This morning I risked frost bite to take my bloom day photos. Indeed, my shutter finger is still defrosting as I type. Thanks to a good cup of very hot tea, I'll be right as rain in no time.
Despite the frosty start to the day, the morning sun and clear blue skies lured me outside to see what was blooming. This tropical mandevilla vine was left outside in the cold to fend for itself while lows dipped into the 30's. I was expecting a sad little plant, but it looks okay to me.
Oxeye daisies always seem cheerful no matter the weather.
I've been getting an excellent return on my investment of this Gaillardia, 'Goblin'. I purchased one package of seed and have been rewarded with almost year round flowers.
I live in a woodland setting and nothing seems more at home here than Lyreleaf Sage (Salvia Lyrata). This plant is a traveler that goes where it wants. I've tried to tame it, but I think it creates a better display if I let find it's own way.
Another woodland plant that seems right at home here is this dappled shade darling, Cedar Sage (Salvia Roemeriana).
The bugleweed is blooming wonderfully this year. Even this variegated form Ajuga reptans 'Burdgundy Glow' is finally showing it's stuff.
I was surprised to see this meadow sage thriving. I purchased several of these, but this one is the lone survivor. This plant does not like our hot, dry summers, but apparently, a burst of cool spring time rain was just what the doctor ordered.
October flooding washed out my meadow and left the area a soggy mess. Some of the seed I planted washed away, but the display is still better than last year. My goal over time is to introduce more and more seeds and plants to the space while eliminating some of the more invasive weed species. This summer I plan to solarize a patch of bermuda grass I discovered while planting last fall.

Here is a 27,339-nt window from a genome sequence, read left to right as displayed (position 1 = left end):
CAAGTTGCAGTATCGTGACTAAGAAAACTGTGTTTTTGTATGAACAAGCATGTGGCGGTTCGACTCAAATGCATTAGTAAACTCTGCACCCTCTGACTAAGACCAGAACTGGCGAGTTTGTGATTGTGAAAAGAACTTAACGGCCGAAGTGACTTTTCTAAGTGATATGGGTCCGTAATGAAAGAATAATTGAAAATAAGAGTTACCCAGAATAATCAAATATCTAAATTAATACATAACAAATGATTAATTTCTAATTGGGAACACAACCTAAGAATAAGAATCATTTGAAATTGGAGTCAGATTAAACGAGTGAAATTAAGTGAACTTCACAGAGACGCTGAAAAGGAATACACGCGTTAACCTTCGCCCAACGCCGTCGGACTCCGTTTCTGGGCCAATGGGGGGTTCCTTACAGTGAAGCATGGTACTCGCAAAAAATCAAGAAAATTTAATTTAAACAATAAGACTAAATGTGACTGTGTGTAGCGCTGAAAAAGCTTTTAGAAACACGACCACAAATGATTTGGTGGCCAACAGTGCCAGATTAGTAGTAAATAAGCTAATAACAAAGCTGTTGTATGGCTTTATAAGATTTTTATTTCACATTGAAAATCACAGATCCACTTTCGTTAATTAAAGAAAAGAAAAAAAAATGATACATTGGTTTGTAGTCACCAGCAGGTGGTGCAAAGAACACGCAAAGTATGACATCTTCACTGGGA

The big bloomer in the garden today is roses. I've been training this Souvenir de la malmaison to grow up over the top of my fenced chicken run. When I say my chicken pen smells like roses, I won't be lying.
I always thought crepuscule was an odd name for a rose until I found out the word means twilight. Named for it's orange, pink, salmon and yellow petals, this rose can really vary in color. In the picture below the unopened bud looks more pinkish in the morning light.
Though they don't have the fragrance of the antique roses, the knockout roses make up for it by shear volume of flowers and no fuss attitude. This plant always seems to be blooming. It's really quite amazing.
My pink knockout rose was such a great performer that last year I decided to purchase a white one. I can't say enough good things about this rose. It's a real survivor.
I hope you've enjoyed my contribution to Garden Blogger's Bloom Day. Spring is flower time, so check out May Dreams Gardens for more blogs showing off their bloom day flowers!